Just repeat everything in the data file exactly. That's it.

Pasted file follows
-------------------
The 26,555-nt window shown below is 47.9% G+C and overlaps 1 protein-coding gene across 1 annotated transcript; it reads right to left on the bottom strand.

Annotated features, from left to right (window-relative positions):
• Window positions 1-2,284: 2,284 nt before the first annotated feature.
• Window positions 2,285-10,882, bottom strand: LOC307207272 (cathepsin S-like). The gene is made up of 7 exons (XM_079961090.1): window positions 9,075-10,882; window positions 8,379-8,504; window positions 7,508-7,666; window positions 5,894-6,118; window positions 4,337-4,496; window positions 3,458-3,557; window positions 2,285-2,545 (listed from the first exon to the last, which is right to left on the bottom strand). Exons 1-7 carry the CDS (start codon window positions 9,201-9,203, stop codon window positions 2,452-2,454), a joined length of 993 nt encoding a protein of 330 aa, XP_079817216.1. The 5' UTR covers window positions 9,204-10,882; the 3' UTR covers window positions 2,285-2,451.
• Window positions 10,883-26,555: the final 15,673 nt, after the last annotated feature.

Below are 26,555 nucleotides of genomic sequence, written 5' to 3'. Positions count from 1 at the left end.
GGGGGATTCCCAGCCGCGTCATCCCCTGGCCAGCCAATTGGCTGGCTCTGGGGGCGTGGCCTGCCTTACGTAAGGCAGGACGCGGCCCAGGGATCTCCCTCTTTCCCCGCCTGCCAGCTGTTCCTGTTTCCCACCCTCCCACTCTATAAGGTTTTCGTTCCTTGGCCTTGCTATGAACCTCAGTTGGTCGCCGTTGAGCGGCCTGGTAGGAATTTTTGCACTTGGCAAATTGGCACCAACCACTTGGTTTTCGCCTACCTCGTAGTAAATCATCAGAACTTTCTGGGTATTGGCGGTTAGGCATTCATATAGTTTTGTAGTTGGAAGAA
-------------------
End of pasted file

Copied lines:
The 26,555-nt window shown below is 47.9% G+C and overlaps 1 protein-coding gene across 1 annotated transcript; it reads right to left on the bottom strand.

Annotated features, from left to right (window-relative positions):
• Window positions 1-2,284: 2,284 nt before the first annotated feature.
• Window positions 2,285-10,882, bottom strand: LOC307207272 (cathepsin S-like). The gene is made up of 7 exons (XM_079961090.1): window positions 9,075-10,882; window positions 8,379-8,504; window positions 7,508-7,666; window positions 5,894-6,118; window positions 4,337-4,496; window positions 3,458-3,557; window positions 2,285-2,545 (listed from the first exon to the last, which is right to left on the bottom strand). Exons 1-7 carry the CDS (start codon window positions 9,201-9,203, stop codon window positions 2,452-2,454), a joined length of 993 nt encoding a protein of 330 aa, XP_079817216.1. The 5' UTR covers window positions 9,204-10,882; the 3' UTR covers window positions 2,285-2,451.
• Window positions 10,883-26,555: the final 15,673 nt, after the last annotated feature.

Below are 26,555 nucleotides of genomic sequence, written 5' to 3'. Positions count from 1 at the left end.
GGGGGATTCCCAGCCGCGTCATCCCCTGGCCAGCCAATTGGCTGGCTCTGGGGGCGTGGCCTGCCTTACGTAAGGCAGGACGCGGCCCAGGGATCTCCCTCTTTCCCCGCCTGCCAGCTGTTCCTGTTTCCCACCCTCCCACTCTATAAGGTTTTCGTTCCTTGGCCTTGCTATGAACCTCAGTTGGTCGCCGTTGAGCGGCCTGGTAGGAATTTTTGCACTTGGCAAATTGGCACCAACCACTTGGTTTTCGCCTACCTCGTAGTAAATCATCAGAACTTTCTGGGTATTGGCGGTTAGGCATTCATATAGTTTTGTAGTTGGAAGAA